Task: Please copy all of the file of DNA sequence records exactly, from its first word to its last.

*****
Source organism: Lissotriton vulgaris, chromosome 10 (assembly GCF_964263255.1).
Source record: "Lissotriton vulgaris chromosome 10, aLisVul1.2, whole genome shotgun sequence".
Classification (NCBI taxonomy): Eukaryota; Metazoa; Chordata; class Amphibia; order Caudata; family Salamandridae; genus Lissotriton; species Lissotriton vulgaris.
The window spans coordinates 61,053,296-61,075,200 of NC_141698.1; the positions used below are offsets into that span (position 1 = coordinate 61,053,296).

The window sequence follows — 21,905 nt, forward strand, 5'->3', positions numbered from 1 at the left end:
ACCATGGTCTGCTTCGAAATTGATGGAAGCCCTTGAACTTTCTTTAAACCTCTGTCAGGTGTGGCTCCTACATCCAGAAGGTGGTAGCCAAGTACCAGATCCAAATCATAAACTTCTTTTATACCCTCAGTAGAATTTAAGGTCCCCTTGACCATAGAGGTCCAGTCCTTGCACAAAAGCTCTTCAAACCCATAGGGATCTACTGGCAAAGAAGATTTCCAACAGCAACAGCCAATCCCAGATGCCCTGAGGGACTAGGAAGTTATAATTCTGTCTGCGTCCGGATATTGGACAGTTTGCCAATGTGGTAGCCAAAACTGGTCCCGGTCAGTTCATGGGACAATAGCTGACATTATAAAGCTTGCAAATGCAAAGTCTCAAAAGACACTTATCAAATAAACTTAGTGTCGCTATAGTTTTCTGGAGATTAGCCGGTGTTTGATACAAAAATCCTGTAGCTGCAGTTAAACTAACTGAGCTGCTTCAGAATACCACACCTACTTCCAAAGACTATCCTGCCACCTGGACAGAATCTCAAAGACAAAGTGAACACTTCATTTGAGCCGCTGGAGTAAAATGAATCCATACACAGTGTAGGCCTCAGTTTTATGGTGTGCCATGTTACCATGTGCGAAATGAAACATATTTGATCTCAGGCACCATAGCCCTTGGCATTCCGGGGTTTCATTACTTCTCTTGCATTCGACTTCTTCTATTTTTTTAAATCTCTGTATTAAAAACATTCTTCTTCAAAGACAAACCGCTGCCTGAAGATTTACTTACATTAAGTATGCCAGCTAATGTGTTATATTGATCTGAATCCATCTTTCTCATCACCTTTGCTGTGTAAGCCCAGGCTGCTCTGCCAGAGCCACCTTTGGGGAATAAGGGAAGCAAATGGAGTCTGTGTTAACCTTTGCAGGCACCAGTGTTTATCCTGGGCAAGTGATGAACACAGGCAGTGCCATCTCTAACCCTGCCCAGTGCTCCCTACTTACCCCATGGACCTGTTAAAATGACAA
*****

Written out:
Source organism: Lissotriton vulgaris, chromosome 10 (assembly GCF_964263255.1).
Source record: "Lissotriton vulgaris chromosome 10, aLisVul1.2, whole genome shotgun sequence".
Classification (NCBI taxonomy): Eukaryota; Metazoa; Chordata; class Amphibia; order Caudata; family Salamandridae; genus Lissotriton; species Lissotriton vulgaris.
The window spans coordinates 61,053,296-61,075,200 of NC_141698.1; the positions used below are offsets into that span (position 1 = coordinate 61,053,296).

The window sequence follows — 21,905 nt, forward strand, 5'->3', positions numbered from 1 at the left end:
ACCATGGTCTGCTTCGAAATTGATGGAAGCCCTTGAACTTTCTTTAAACCTCTGTCAGGTGTGGCTCCTACATCCAGAAGGTGGTAGCCAAGTACCAGATCCAAATCATAAACTTCTTTTATACCCTCAGTAGAATTTAAGGTCCCCTTGACCATAGAGGTCCAGTCCTTGCACAAAAGCTCTTCAAACCCATAGGGATCTACTGGCAAAGAAGATTTCCAACAGCAACAGCCAATCCCAGATGCCCTGAGGGACTAGGAAGTTATAATTCTGTCTGCGTCCGGATATTGGACAGTTTGCCAATGTGGTAGCCAAAACTGGTCCCGGTCAGTTCATGGGACAATAGCTGACATTATAAAGCTTGCAAATGCAAAGTCTCAAAAGACACTTATCAAATAAACTTAGTGTCGCTATAGTTTTCTGGAGATTAGCCGGTGTTTGATACAAAAATCCTGTAGCTGCAGTTAAACTAACTGAGCTGCTTCAGAATACCACACCTACTTCCAAAGACTATCCTGCCACCTGGACAGAATCTCAAAGACAAAGTGAACACTTCATTTGAGCCGCTGGAGTAAAATGAATCCATACACAGTGTAGGCCTCAGTTTTATGGTGTGCCATGTTACCATGTGCGAAATGAAACATATTTGATCTCAGGCACCATAGCCCTTGGCATTCCGGGGTTTCATTACTTCTCTTGCATTCGACTTCTTCTATTTTTTTAAATCTCTGTATTAAAAACATTCTTCTTCAAAGACAAACCGCTGCCTGAAGATTTACTTACATTAAGTATGCCAGCTAATGTGTTATATTGATCTGAATCCATCTTTCTCATCACCTTTGCTGTGTAAGCCCAGGCTGCTCTGCCAGAGCCACCTTTGGGGAATAAGGGAAGCAAATGGAGTCTGTGTTAACCTTTGCAGGCACCAGTGTTTATCCTGGGCAAGTGATGAACACAGGCAGTGCCATCTCTAACCCTGCCCAGTGCTCCCTACTTACCCCATGGACCTGTTAAAATGACAA